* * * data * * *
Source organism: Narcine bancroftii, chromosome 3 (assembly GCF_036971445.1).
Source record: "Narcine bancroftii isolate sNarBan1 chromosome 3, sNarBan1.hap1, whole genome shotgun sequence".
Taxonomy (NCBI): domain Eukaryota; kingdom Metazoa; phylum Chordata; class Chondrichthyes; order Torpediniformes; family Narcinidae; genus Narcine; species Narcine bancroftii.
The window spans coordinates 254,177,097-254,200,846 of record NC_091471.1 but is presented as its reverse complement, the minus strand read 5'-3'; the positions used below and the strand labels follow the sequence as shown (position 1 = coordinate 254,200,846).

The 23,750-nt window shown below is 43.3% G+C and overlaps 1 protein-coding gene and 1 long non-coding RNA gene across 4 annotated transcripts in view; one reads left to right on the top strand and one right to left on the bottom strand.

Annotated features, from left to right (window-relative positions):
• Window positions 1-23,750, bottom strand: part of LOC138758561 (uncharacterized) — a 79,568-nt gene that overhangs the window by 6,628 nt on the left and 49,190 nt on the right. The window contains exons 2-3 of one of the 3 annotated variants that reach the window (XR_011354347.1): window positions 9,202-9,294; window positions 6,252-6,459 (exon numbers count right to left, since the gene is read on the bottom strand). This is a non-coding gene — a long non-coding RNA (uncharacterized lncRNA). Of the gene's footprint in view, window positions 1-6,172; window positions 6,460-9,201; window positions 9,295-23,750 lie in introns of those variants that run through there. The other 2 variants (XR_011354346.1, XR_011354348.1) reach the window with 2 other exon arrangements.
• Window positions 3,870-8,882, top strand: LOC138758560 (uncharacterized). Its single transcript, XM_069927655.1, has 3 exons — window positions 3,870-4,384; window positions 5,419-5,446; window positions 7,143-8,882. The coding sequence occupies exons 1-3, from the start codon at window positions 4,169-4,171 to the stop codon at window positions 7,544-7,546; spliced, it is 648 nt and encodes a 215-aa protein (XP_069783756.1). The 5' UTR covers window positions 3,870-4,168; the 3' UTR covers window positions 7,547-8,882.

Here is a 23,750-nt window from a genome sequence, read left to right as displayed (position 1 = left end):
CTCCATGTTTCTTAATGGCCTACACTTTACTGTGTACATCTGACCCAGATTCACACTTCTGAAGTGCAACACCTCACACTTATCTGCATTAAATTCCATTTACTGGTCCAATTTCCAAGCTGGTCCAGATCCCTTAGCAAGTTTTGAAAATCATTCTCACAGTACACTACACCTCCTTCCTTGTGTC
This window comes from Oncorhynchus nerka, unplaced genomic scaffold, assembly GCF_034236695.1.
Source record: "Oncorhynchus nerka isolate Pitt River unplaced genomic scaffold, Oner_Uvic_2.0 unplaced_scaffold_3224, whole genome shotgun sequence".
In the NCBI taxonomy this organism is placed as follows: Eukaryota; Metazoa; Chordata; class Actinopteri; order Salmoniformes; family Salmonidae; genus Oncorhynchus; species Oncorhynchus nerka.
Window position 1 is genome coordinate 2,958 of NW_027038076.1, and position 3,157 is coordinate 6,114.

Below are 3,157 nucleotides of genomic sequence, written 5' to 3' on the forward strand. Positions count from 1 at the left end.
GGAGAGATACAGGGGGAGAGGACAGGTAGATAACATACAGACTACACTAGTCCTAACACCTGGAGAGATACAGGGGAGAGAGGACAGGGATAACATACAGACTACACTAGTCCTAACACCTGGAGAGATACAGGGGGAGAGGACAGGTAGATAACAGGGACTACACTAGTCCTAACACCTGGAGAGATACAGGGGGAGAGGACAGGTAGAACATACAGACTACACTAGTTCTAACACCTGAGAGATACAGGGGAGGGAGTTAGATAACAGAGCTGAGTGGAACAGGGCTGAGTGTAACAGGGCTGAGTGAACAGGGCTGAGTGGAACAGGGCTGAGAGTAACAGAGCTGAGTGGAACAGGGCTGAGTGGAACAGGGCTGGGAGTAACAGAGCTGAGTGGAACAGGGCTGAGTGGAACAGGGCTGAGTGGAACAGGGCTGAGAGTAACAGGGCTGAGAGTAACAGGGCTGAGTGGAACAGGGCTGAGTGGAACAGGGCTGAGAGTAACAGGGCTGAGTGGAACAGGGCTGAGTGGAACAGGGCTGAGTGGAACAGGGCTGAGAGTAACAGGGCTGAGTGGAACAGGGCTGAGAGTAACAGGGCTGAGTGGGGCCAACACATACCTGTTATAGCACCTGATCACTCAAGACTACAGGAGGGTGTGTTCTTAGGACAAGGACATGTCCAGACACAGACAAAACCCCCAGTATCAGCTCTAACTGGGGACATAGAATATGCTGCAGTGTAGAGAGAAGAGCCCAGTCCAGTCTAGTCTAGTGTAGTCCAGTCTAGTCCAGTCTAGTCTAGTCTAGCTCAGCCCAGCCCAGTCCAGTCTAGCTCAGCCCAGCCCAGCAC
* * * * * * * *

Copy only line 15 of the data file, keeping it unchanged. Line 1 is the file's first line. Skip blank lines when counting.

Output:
Below are 3,157 nucleotides of genomic sequence, written 5' to 3' on the forward strand. Positions count from 1 at the left end.